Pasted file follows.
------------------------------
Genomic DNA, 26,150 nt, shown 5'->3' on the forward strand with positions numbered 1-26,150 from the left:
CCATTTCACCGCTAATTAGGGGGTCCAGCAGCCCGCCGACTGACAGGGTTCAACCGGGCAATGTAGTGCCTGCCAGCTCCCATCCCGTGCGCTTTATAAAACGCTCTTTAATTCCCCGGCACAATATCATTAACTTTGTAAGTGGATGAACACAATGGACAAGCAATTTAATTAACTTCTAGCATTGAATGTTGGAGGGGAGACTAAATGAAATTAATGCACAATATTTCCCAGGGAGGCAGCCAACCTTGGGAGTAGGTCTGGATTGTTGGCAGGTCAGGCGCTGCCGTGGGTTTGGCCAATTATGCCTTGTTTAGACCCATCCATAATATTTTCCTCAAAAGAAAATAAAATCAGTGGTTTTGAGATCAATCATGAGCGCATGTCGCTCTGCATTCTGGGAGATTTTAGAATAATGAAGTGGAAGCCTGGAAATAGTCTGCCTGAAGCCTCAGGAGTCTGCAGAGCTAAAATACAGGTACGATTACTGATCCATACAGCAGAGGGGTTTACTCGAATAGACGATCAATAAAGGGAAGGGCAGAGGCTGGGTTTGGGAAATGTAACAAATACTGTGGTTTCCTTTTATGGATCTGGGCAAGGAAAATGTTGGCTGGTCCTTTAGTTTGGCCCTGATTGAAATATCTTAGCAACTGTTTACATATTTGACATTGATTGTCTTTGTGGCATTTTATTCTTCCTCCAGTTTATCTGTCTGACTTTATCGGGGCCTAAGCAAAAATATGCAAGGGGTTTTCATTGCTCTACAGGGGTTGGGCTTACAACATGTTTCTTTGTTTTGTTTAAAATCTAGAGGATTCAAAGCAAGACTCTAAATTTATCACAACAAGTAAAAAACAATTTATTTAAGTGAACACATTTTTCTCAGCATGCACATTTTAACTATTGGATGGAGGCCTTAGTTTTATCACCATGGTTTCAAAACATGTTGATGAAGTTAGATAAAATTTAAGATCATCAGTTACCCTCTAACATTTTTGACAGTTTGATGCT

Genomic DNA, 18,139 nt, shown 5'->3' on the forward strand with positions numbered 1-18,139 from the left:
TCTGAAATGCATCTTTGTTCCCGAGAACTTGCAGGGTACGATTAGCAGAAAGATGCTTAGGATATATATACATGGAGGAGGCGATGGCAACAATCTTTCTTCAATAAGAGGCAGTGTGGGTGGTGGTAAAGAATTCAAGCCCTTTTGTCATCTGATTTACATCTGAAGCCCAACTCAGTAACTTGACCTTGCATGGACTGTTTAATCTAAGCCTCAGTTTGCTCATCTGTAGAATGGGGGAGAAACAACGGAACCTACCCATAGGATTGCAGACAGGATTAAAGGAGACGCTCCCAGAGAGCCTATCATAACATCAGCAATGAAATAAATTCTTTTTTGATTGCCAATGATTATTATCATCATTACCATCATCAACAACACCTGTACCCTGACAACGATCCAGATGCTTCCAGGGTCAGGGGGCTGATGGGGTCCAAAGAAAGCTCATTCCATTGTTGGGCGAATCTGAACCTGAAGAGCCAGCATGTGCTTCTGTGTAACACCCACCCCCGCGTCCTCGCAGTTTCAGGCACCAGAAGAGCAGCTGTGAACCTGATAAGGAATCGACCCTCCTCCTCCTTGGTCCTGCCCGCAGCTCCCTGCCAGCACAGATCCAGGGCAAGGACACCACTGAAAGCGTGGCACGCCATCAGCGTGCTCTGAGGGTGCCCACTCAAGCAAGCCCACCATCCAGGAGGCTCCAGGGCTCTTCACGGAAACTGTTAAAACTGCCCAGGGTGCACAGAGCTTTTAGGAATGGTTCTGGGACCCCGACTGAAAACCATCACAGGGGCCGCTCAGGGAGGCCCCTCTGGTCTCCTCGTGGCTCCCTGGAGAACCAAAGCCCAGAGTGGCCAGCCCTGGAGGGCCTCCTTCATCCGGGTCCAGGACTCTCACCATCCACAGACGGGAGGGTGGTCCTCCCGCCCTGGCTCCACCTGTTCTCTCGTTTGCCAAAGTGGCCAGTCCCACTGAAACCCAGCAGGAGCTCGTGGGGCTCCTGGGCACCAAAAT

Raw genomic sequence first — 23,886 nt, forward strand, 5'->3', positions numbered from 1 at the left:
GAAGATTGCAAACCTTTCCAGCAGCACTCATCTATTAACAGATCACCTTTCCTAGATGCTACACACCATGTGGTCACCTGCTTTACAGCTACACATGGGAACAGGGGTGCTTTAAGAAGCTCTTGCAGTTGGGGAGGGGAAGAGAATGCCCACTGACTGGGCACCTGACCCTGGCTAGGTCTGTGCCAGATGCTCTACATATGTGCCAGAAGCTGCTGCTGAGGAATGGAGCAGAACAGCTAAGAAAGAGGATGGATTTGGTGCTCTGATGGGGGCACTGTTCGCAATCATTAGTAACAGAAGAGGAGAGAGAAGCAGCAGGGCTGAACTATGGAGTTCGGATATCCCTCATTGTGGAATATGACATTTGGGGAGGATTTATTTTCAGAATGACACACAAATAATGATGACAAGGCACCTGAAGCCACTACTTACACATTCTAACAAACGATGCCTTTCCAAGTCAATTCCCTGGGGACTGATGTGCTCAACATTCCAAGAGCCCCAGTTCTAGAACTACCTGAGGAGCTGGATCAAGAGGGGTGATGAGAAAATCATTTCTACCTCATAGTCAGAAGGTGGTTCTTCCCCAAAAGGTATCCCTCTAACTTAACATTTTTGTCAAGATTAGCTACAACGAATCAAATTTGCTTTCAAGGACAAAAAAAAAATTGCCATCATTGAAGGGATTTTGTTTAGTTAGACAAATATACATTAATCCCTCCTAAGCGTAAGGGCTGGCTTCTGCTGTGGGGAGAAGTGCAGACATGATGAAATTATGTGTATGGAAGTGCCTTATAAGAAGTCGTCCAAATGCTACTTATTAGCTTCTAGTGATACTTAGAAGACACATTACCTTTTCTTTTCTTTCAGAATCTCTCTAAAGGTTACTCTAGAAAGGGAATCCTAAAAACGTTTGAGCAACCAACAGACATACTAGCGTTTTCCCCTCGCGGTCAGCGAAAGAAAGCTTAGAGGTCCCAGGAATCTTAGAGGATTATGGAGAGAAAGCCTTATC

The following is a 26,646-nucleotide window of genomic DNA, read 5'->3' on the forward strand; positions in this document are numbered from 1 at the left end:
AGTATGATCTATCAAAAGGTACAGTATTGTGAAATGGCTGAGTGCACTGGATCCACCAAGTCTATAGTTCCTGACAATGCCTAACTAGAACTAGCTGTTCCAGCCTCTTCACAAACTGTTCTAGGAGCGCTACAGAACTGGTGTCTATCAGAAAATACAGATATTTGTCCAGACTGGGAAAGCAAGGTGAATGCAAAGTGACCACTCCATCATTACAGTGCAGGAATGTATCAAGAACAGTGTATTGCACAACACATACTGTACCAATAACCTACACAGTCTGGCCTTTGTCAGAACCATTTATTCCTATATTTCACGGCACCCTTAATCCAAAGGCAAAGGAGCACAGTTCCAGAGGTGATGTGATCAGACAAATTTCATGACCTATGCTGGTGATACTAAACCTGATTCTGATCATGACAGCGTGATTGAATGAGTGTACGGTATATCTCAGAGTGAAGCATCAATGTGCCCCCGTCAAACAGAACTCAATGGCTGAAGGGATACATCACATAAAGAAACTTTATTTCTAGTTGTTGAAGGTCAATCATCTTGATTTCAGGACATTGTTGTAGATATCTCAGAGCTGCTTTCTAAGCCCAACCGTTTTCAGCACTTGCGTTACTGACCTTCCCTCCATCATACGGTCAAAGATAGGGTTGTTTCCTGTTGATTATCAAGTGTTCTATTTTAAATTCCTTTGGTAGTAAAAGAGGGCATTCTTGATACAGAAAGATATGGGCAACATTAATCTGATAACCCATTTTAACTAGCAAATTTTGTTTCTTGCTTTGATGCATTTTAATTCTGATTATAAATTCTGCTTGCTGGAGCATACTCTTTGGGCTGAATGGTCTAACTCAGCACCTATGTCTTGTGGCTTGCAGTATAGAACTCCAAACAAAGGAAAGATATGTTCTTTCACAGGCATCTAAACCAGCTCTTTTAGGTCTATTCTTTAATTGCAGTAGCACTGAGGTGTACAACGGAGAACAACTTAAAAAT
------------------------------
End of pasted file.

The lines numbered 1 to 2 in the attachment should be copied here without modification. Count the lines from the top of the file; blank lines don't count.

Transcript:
Genomic DNA, 26,150 nt, shown 5'->3' on the forward strand with positions numbered 1-26,150 from the left:
CCATTTCACCGCTAATTAGGGGGTCCAGCAGCCCGCCGACTGACAGGGTTCAACCGGGCAATGTAGTGCCTGCCAGCTCCCATCCCGTGCGCTTTATAAAACGCTCTTTAATTCCCCGGCACAATATCATTAACTTTGTAAGTGGATGAACACAATGGACAAGCAATTTAATTAACTTCTAGCATTGAATGTTGGAGGGGAGACTAAATGAAATTAATGCACAATATTTCCCAGGGAGGCAGCCAACCTTGGGAGTAGGTCTGGATTGTTGGCAGGTCAGGCGCTGCCGTGGGTTTGGCCAATTATGCCTTGTTTAGACCCATCCATAATATTTTCCTCAAAAGAAAATAAAATCAGTGGTTTTGAGATCAATCATGAGCGCATGTCGCTCTGCATTCTGGGAGATTTTAGAATAATGAAGTGGAAGCCTGGAAATAGTCTGCCTGAAGCCTCAGGAGTCTGCAGAGCTAAAATACAGGTACGATTACTGATCCATACAGCAGAGGGGTTTACTCGAATAGACGATCAATAAAGGGAAGGGCAGAGGCTGGGTTTGGGAAATGTAACAAATACTGTGGTTTCCTTTTATGGATCTGGGCAAGGAAAATGTTGGCTGGTCCTTTAGTTTGGCCCTGATTGAAATATCTTAGCAACTGTTTACATATTTGACATTGATTGTCTTTGTGGCATTTTATTCTTCCTCCAGTTTATCTGTCTGACTTTATCGGGGCCTAAGCAAAAATATGCAAGGGGTTTTCATTGCTCTACAGGGGTTGGGCTTACAACATGTTTCTTTGTTTTGTTTAAAATCTAGAGGATTCAAAGCAAGACTCTAAATTTATCACAACAAGTAAAAAACAATTTATTTAAGTGAACACATTTTTCTCAGCATGCACATTTTAACTATTGGATGGAGGCCTTAGTTTTATCACCATGGTTTCAAAACATGTTGATGAAGTTAGATAAAATTTAAGATCATCAGTTACCCTCTAACATTTTTGACAGTTTGATGCT